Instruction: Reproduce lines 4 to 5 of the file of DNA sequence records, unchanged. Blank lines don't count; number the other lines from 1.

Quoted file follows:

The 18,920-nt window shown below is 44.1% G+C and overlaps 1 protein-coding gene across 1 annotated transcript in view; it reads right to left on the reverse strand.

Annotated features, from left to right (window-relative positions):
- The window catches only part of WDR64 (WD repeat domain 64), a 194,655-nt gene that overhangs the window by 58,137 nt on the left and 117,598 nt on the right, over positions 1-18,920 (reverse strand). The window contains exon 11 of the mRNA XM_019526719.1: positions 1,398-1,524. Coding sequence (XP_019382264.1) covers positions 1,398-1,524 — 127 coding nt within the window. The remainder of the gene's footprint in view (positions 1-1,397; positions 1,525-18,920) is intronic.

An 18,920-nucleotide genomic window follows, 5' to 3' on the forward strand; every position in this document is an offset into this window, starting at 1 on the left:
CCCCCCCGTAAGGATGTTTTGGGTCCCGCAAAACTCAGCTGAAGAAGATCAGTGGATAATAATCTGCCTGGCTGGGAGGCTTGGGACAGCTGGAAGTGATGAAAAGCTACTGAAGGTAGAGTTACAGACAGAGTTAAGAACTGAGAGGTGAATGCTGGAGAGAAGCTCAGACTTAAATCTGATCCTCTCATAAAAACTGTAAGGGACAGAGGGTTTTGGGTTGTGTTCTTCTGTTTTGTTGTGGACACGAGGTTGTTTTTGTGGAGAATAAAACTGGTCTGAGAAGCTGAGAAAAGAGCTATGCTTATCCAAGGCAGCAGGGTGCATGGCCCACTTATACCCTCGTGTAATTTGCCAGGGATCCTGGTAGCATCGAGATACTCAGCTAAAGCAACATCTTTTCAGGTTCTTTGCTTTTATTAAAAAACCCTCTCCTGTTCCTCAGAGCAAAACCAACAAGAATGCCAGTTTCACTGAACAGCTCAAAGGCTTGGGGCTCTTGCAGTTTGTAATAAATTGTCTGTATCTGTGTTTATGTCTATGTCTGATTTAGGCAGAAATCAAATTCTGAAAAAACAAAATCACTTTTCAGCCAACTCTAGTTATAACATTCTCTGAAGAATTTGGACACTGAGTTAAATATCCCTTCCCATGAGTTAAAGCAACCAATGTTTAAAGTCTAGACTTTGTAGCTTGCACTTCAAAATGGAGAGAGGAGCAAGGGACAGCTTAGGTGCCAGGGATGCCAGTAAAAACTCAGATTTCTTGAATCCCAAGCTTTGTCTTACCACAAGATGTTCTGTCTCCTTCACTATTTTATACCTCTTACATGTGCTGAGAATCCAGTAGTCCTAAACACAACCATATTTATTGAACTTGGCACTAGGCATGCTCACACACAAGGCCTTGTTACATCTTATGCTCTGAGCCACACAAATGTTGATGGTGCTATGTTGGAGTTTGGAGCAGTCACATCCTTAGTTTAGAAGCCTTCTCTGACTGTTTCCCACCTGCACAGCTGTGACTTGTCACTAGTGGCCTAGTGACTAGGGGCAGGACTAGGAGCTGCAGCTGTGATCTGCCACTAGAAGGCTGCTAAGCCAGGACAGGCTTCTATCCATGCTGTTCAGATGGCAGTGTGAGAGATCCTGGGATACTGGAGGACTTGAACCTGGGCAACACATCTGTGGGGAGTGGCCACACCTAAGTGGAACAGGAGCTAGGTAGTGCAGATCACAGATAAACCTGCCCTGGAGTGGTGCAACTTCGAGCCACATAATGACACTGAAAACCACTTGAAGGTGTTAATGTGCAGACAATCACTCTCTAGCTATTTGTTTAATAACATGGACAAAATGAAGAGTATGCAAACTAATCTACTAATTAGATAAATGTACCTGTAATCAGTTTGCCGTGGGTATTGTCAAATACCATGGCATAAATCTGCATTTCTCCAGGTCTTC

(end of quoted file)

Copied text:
An 18,920-nucleotide genomic window follows, 5' to 3' on the forward strand; every position in this document is an offset into this window, starting at 1 on the left:
CCCCCCCGTAAGGATGTTTTGGGTCCCGCAAAACTCAGCTGAAGAAGATCAGTGGATAATAATCTGCCTGGCTGGGAGGCTTGGGACAGCTGGAAGTGATGAAAAGCTACTGAAGGTAGAGTTACAGACAGAGTTAAGAACTGAGAGGTGAATGCTGGAGAGAAGCTCAGACTTAAATCTGATCCTCTCATAAAAACTGTAAGGGACAGAGGGTTTTGGGTTGTGTTCTTCTGTTTTGTTGTGGACACGAGGTTGTTTTTGTGGAGAATAAAACTGGTCTGAGAAGCTGAGAAAAGAGCTATGCTTATCCAAGGCAGCAGGGTGCATGGCCCACTTATACCCTCGTGTAATTTGCCAGGGATCCTGGTAGCATCGAGATACTCAGCTAAAGCAACATCTTTTCAGGTTCTTTGCTTTTATTAAAAAACCCTCTCCTGTTCCTCAGAGCAAAACCAACAAGAATGCCAGTTTCACTGAACAGCTCAAAGGCTTGGGGCTCTTGCAGTTTGTAATAAATTGTCTGTATCTGTGTTTATGTCTATGTCTGATTTAGGCAGAAATCAAATTCTGAAAAAACAAAATCACTTTTCAGCCAACTCTAGTTATAACATTCTCTGAAGAATTTGGACACTGAGTTAAATATCCCTTCCCATGAGTTAAAGCAACCAATGTTTAAAGTCTAGACTTTGTAGCTTGCACTTCAAAATGGAGAGAGGAGCAAGGGACAGCTTAGGTGCCAGGGATGCCAGTAAAAACTCAGATTTCTTGAATCCCAAGCTTTGTCTTACCACAAGATGTTCTGTCTCCTTCACTATTTTATACCTCTTACATGTGCTGAGAATCCAGTAGTCCTAAACACAACCATATTTATTGAACTTGGCACTAGGCATGCTCACACACAAGGCCTTGTTACATCTTATGCTCTGAGCCACACAAATGTTGATGGTGCTATGTTGGAGTTTGGAGCAGTCACATCCTTAGTTTAGAAGCCTTCTCTGACTGTTTCCCACCTGCACAGCTGTGACTTGTCACTAGTGGCCTAGTGACTAGGGGCAGGACTAGGAGCTGCAGCTGTGATCTGCCACTAGAAGGCTGCTAAGCCAGGACAGGCTTCTATCCATGCTGTTCAGATGGCAGTGTGAGAGATCCTGGGATACTGGAGGACTTGAACCTGGGCAACACATCTGTGGGGAGTGGCCACACCTAAGTGGAACAGGAGCTAGGTAGTGCAGATCACAGATAAACCTGCCCTGGAGTGGTGCAACTTCGAGCCACATAATGACACTGAAAACCACTTGAAGGTGTTAATGTGCAGACAATCACTCTCTAGCTATTTGTTTAATAACATGGACAAAATGAAGAGTATGCAAACTAATCTACTAATTAGATAAATGTACCTGTAATCAGTTTGCCGTGGGTATTGTCAAATACCATGGCATAAATCTGCATTTCTCCAGGTCTTC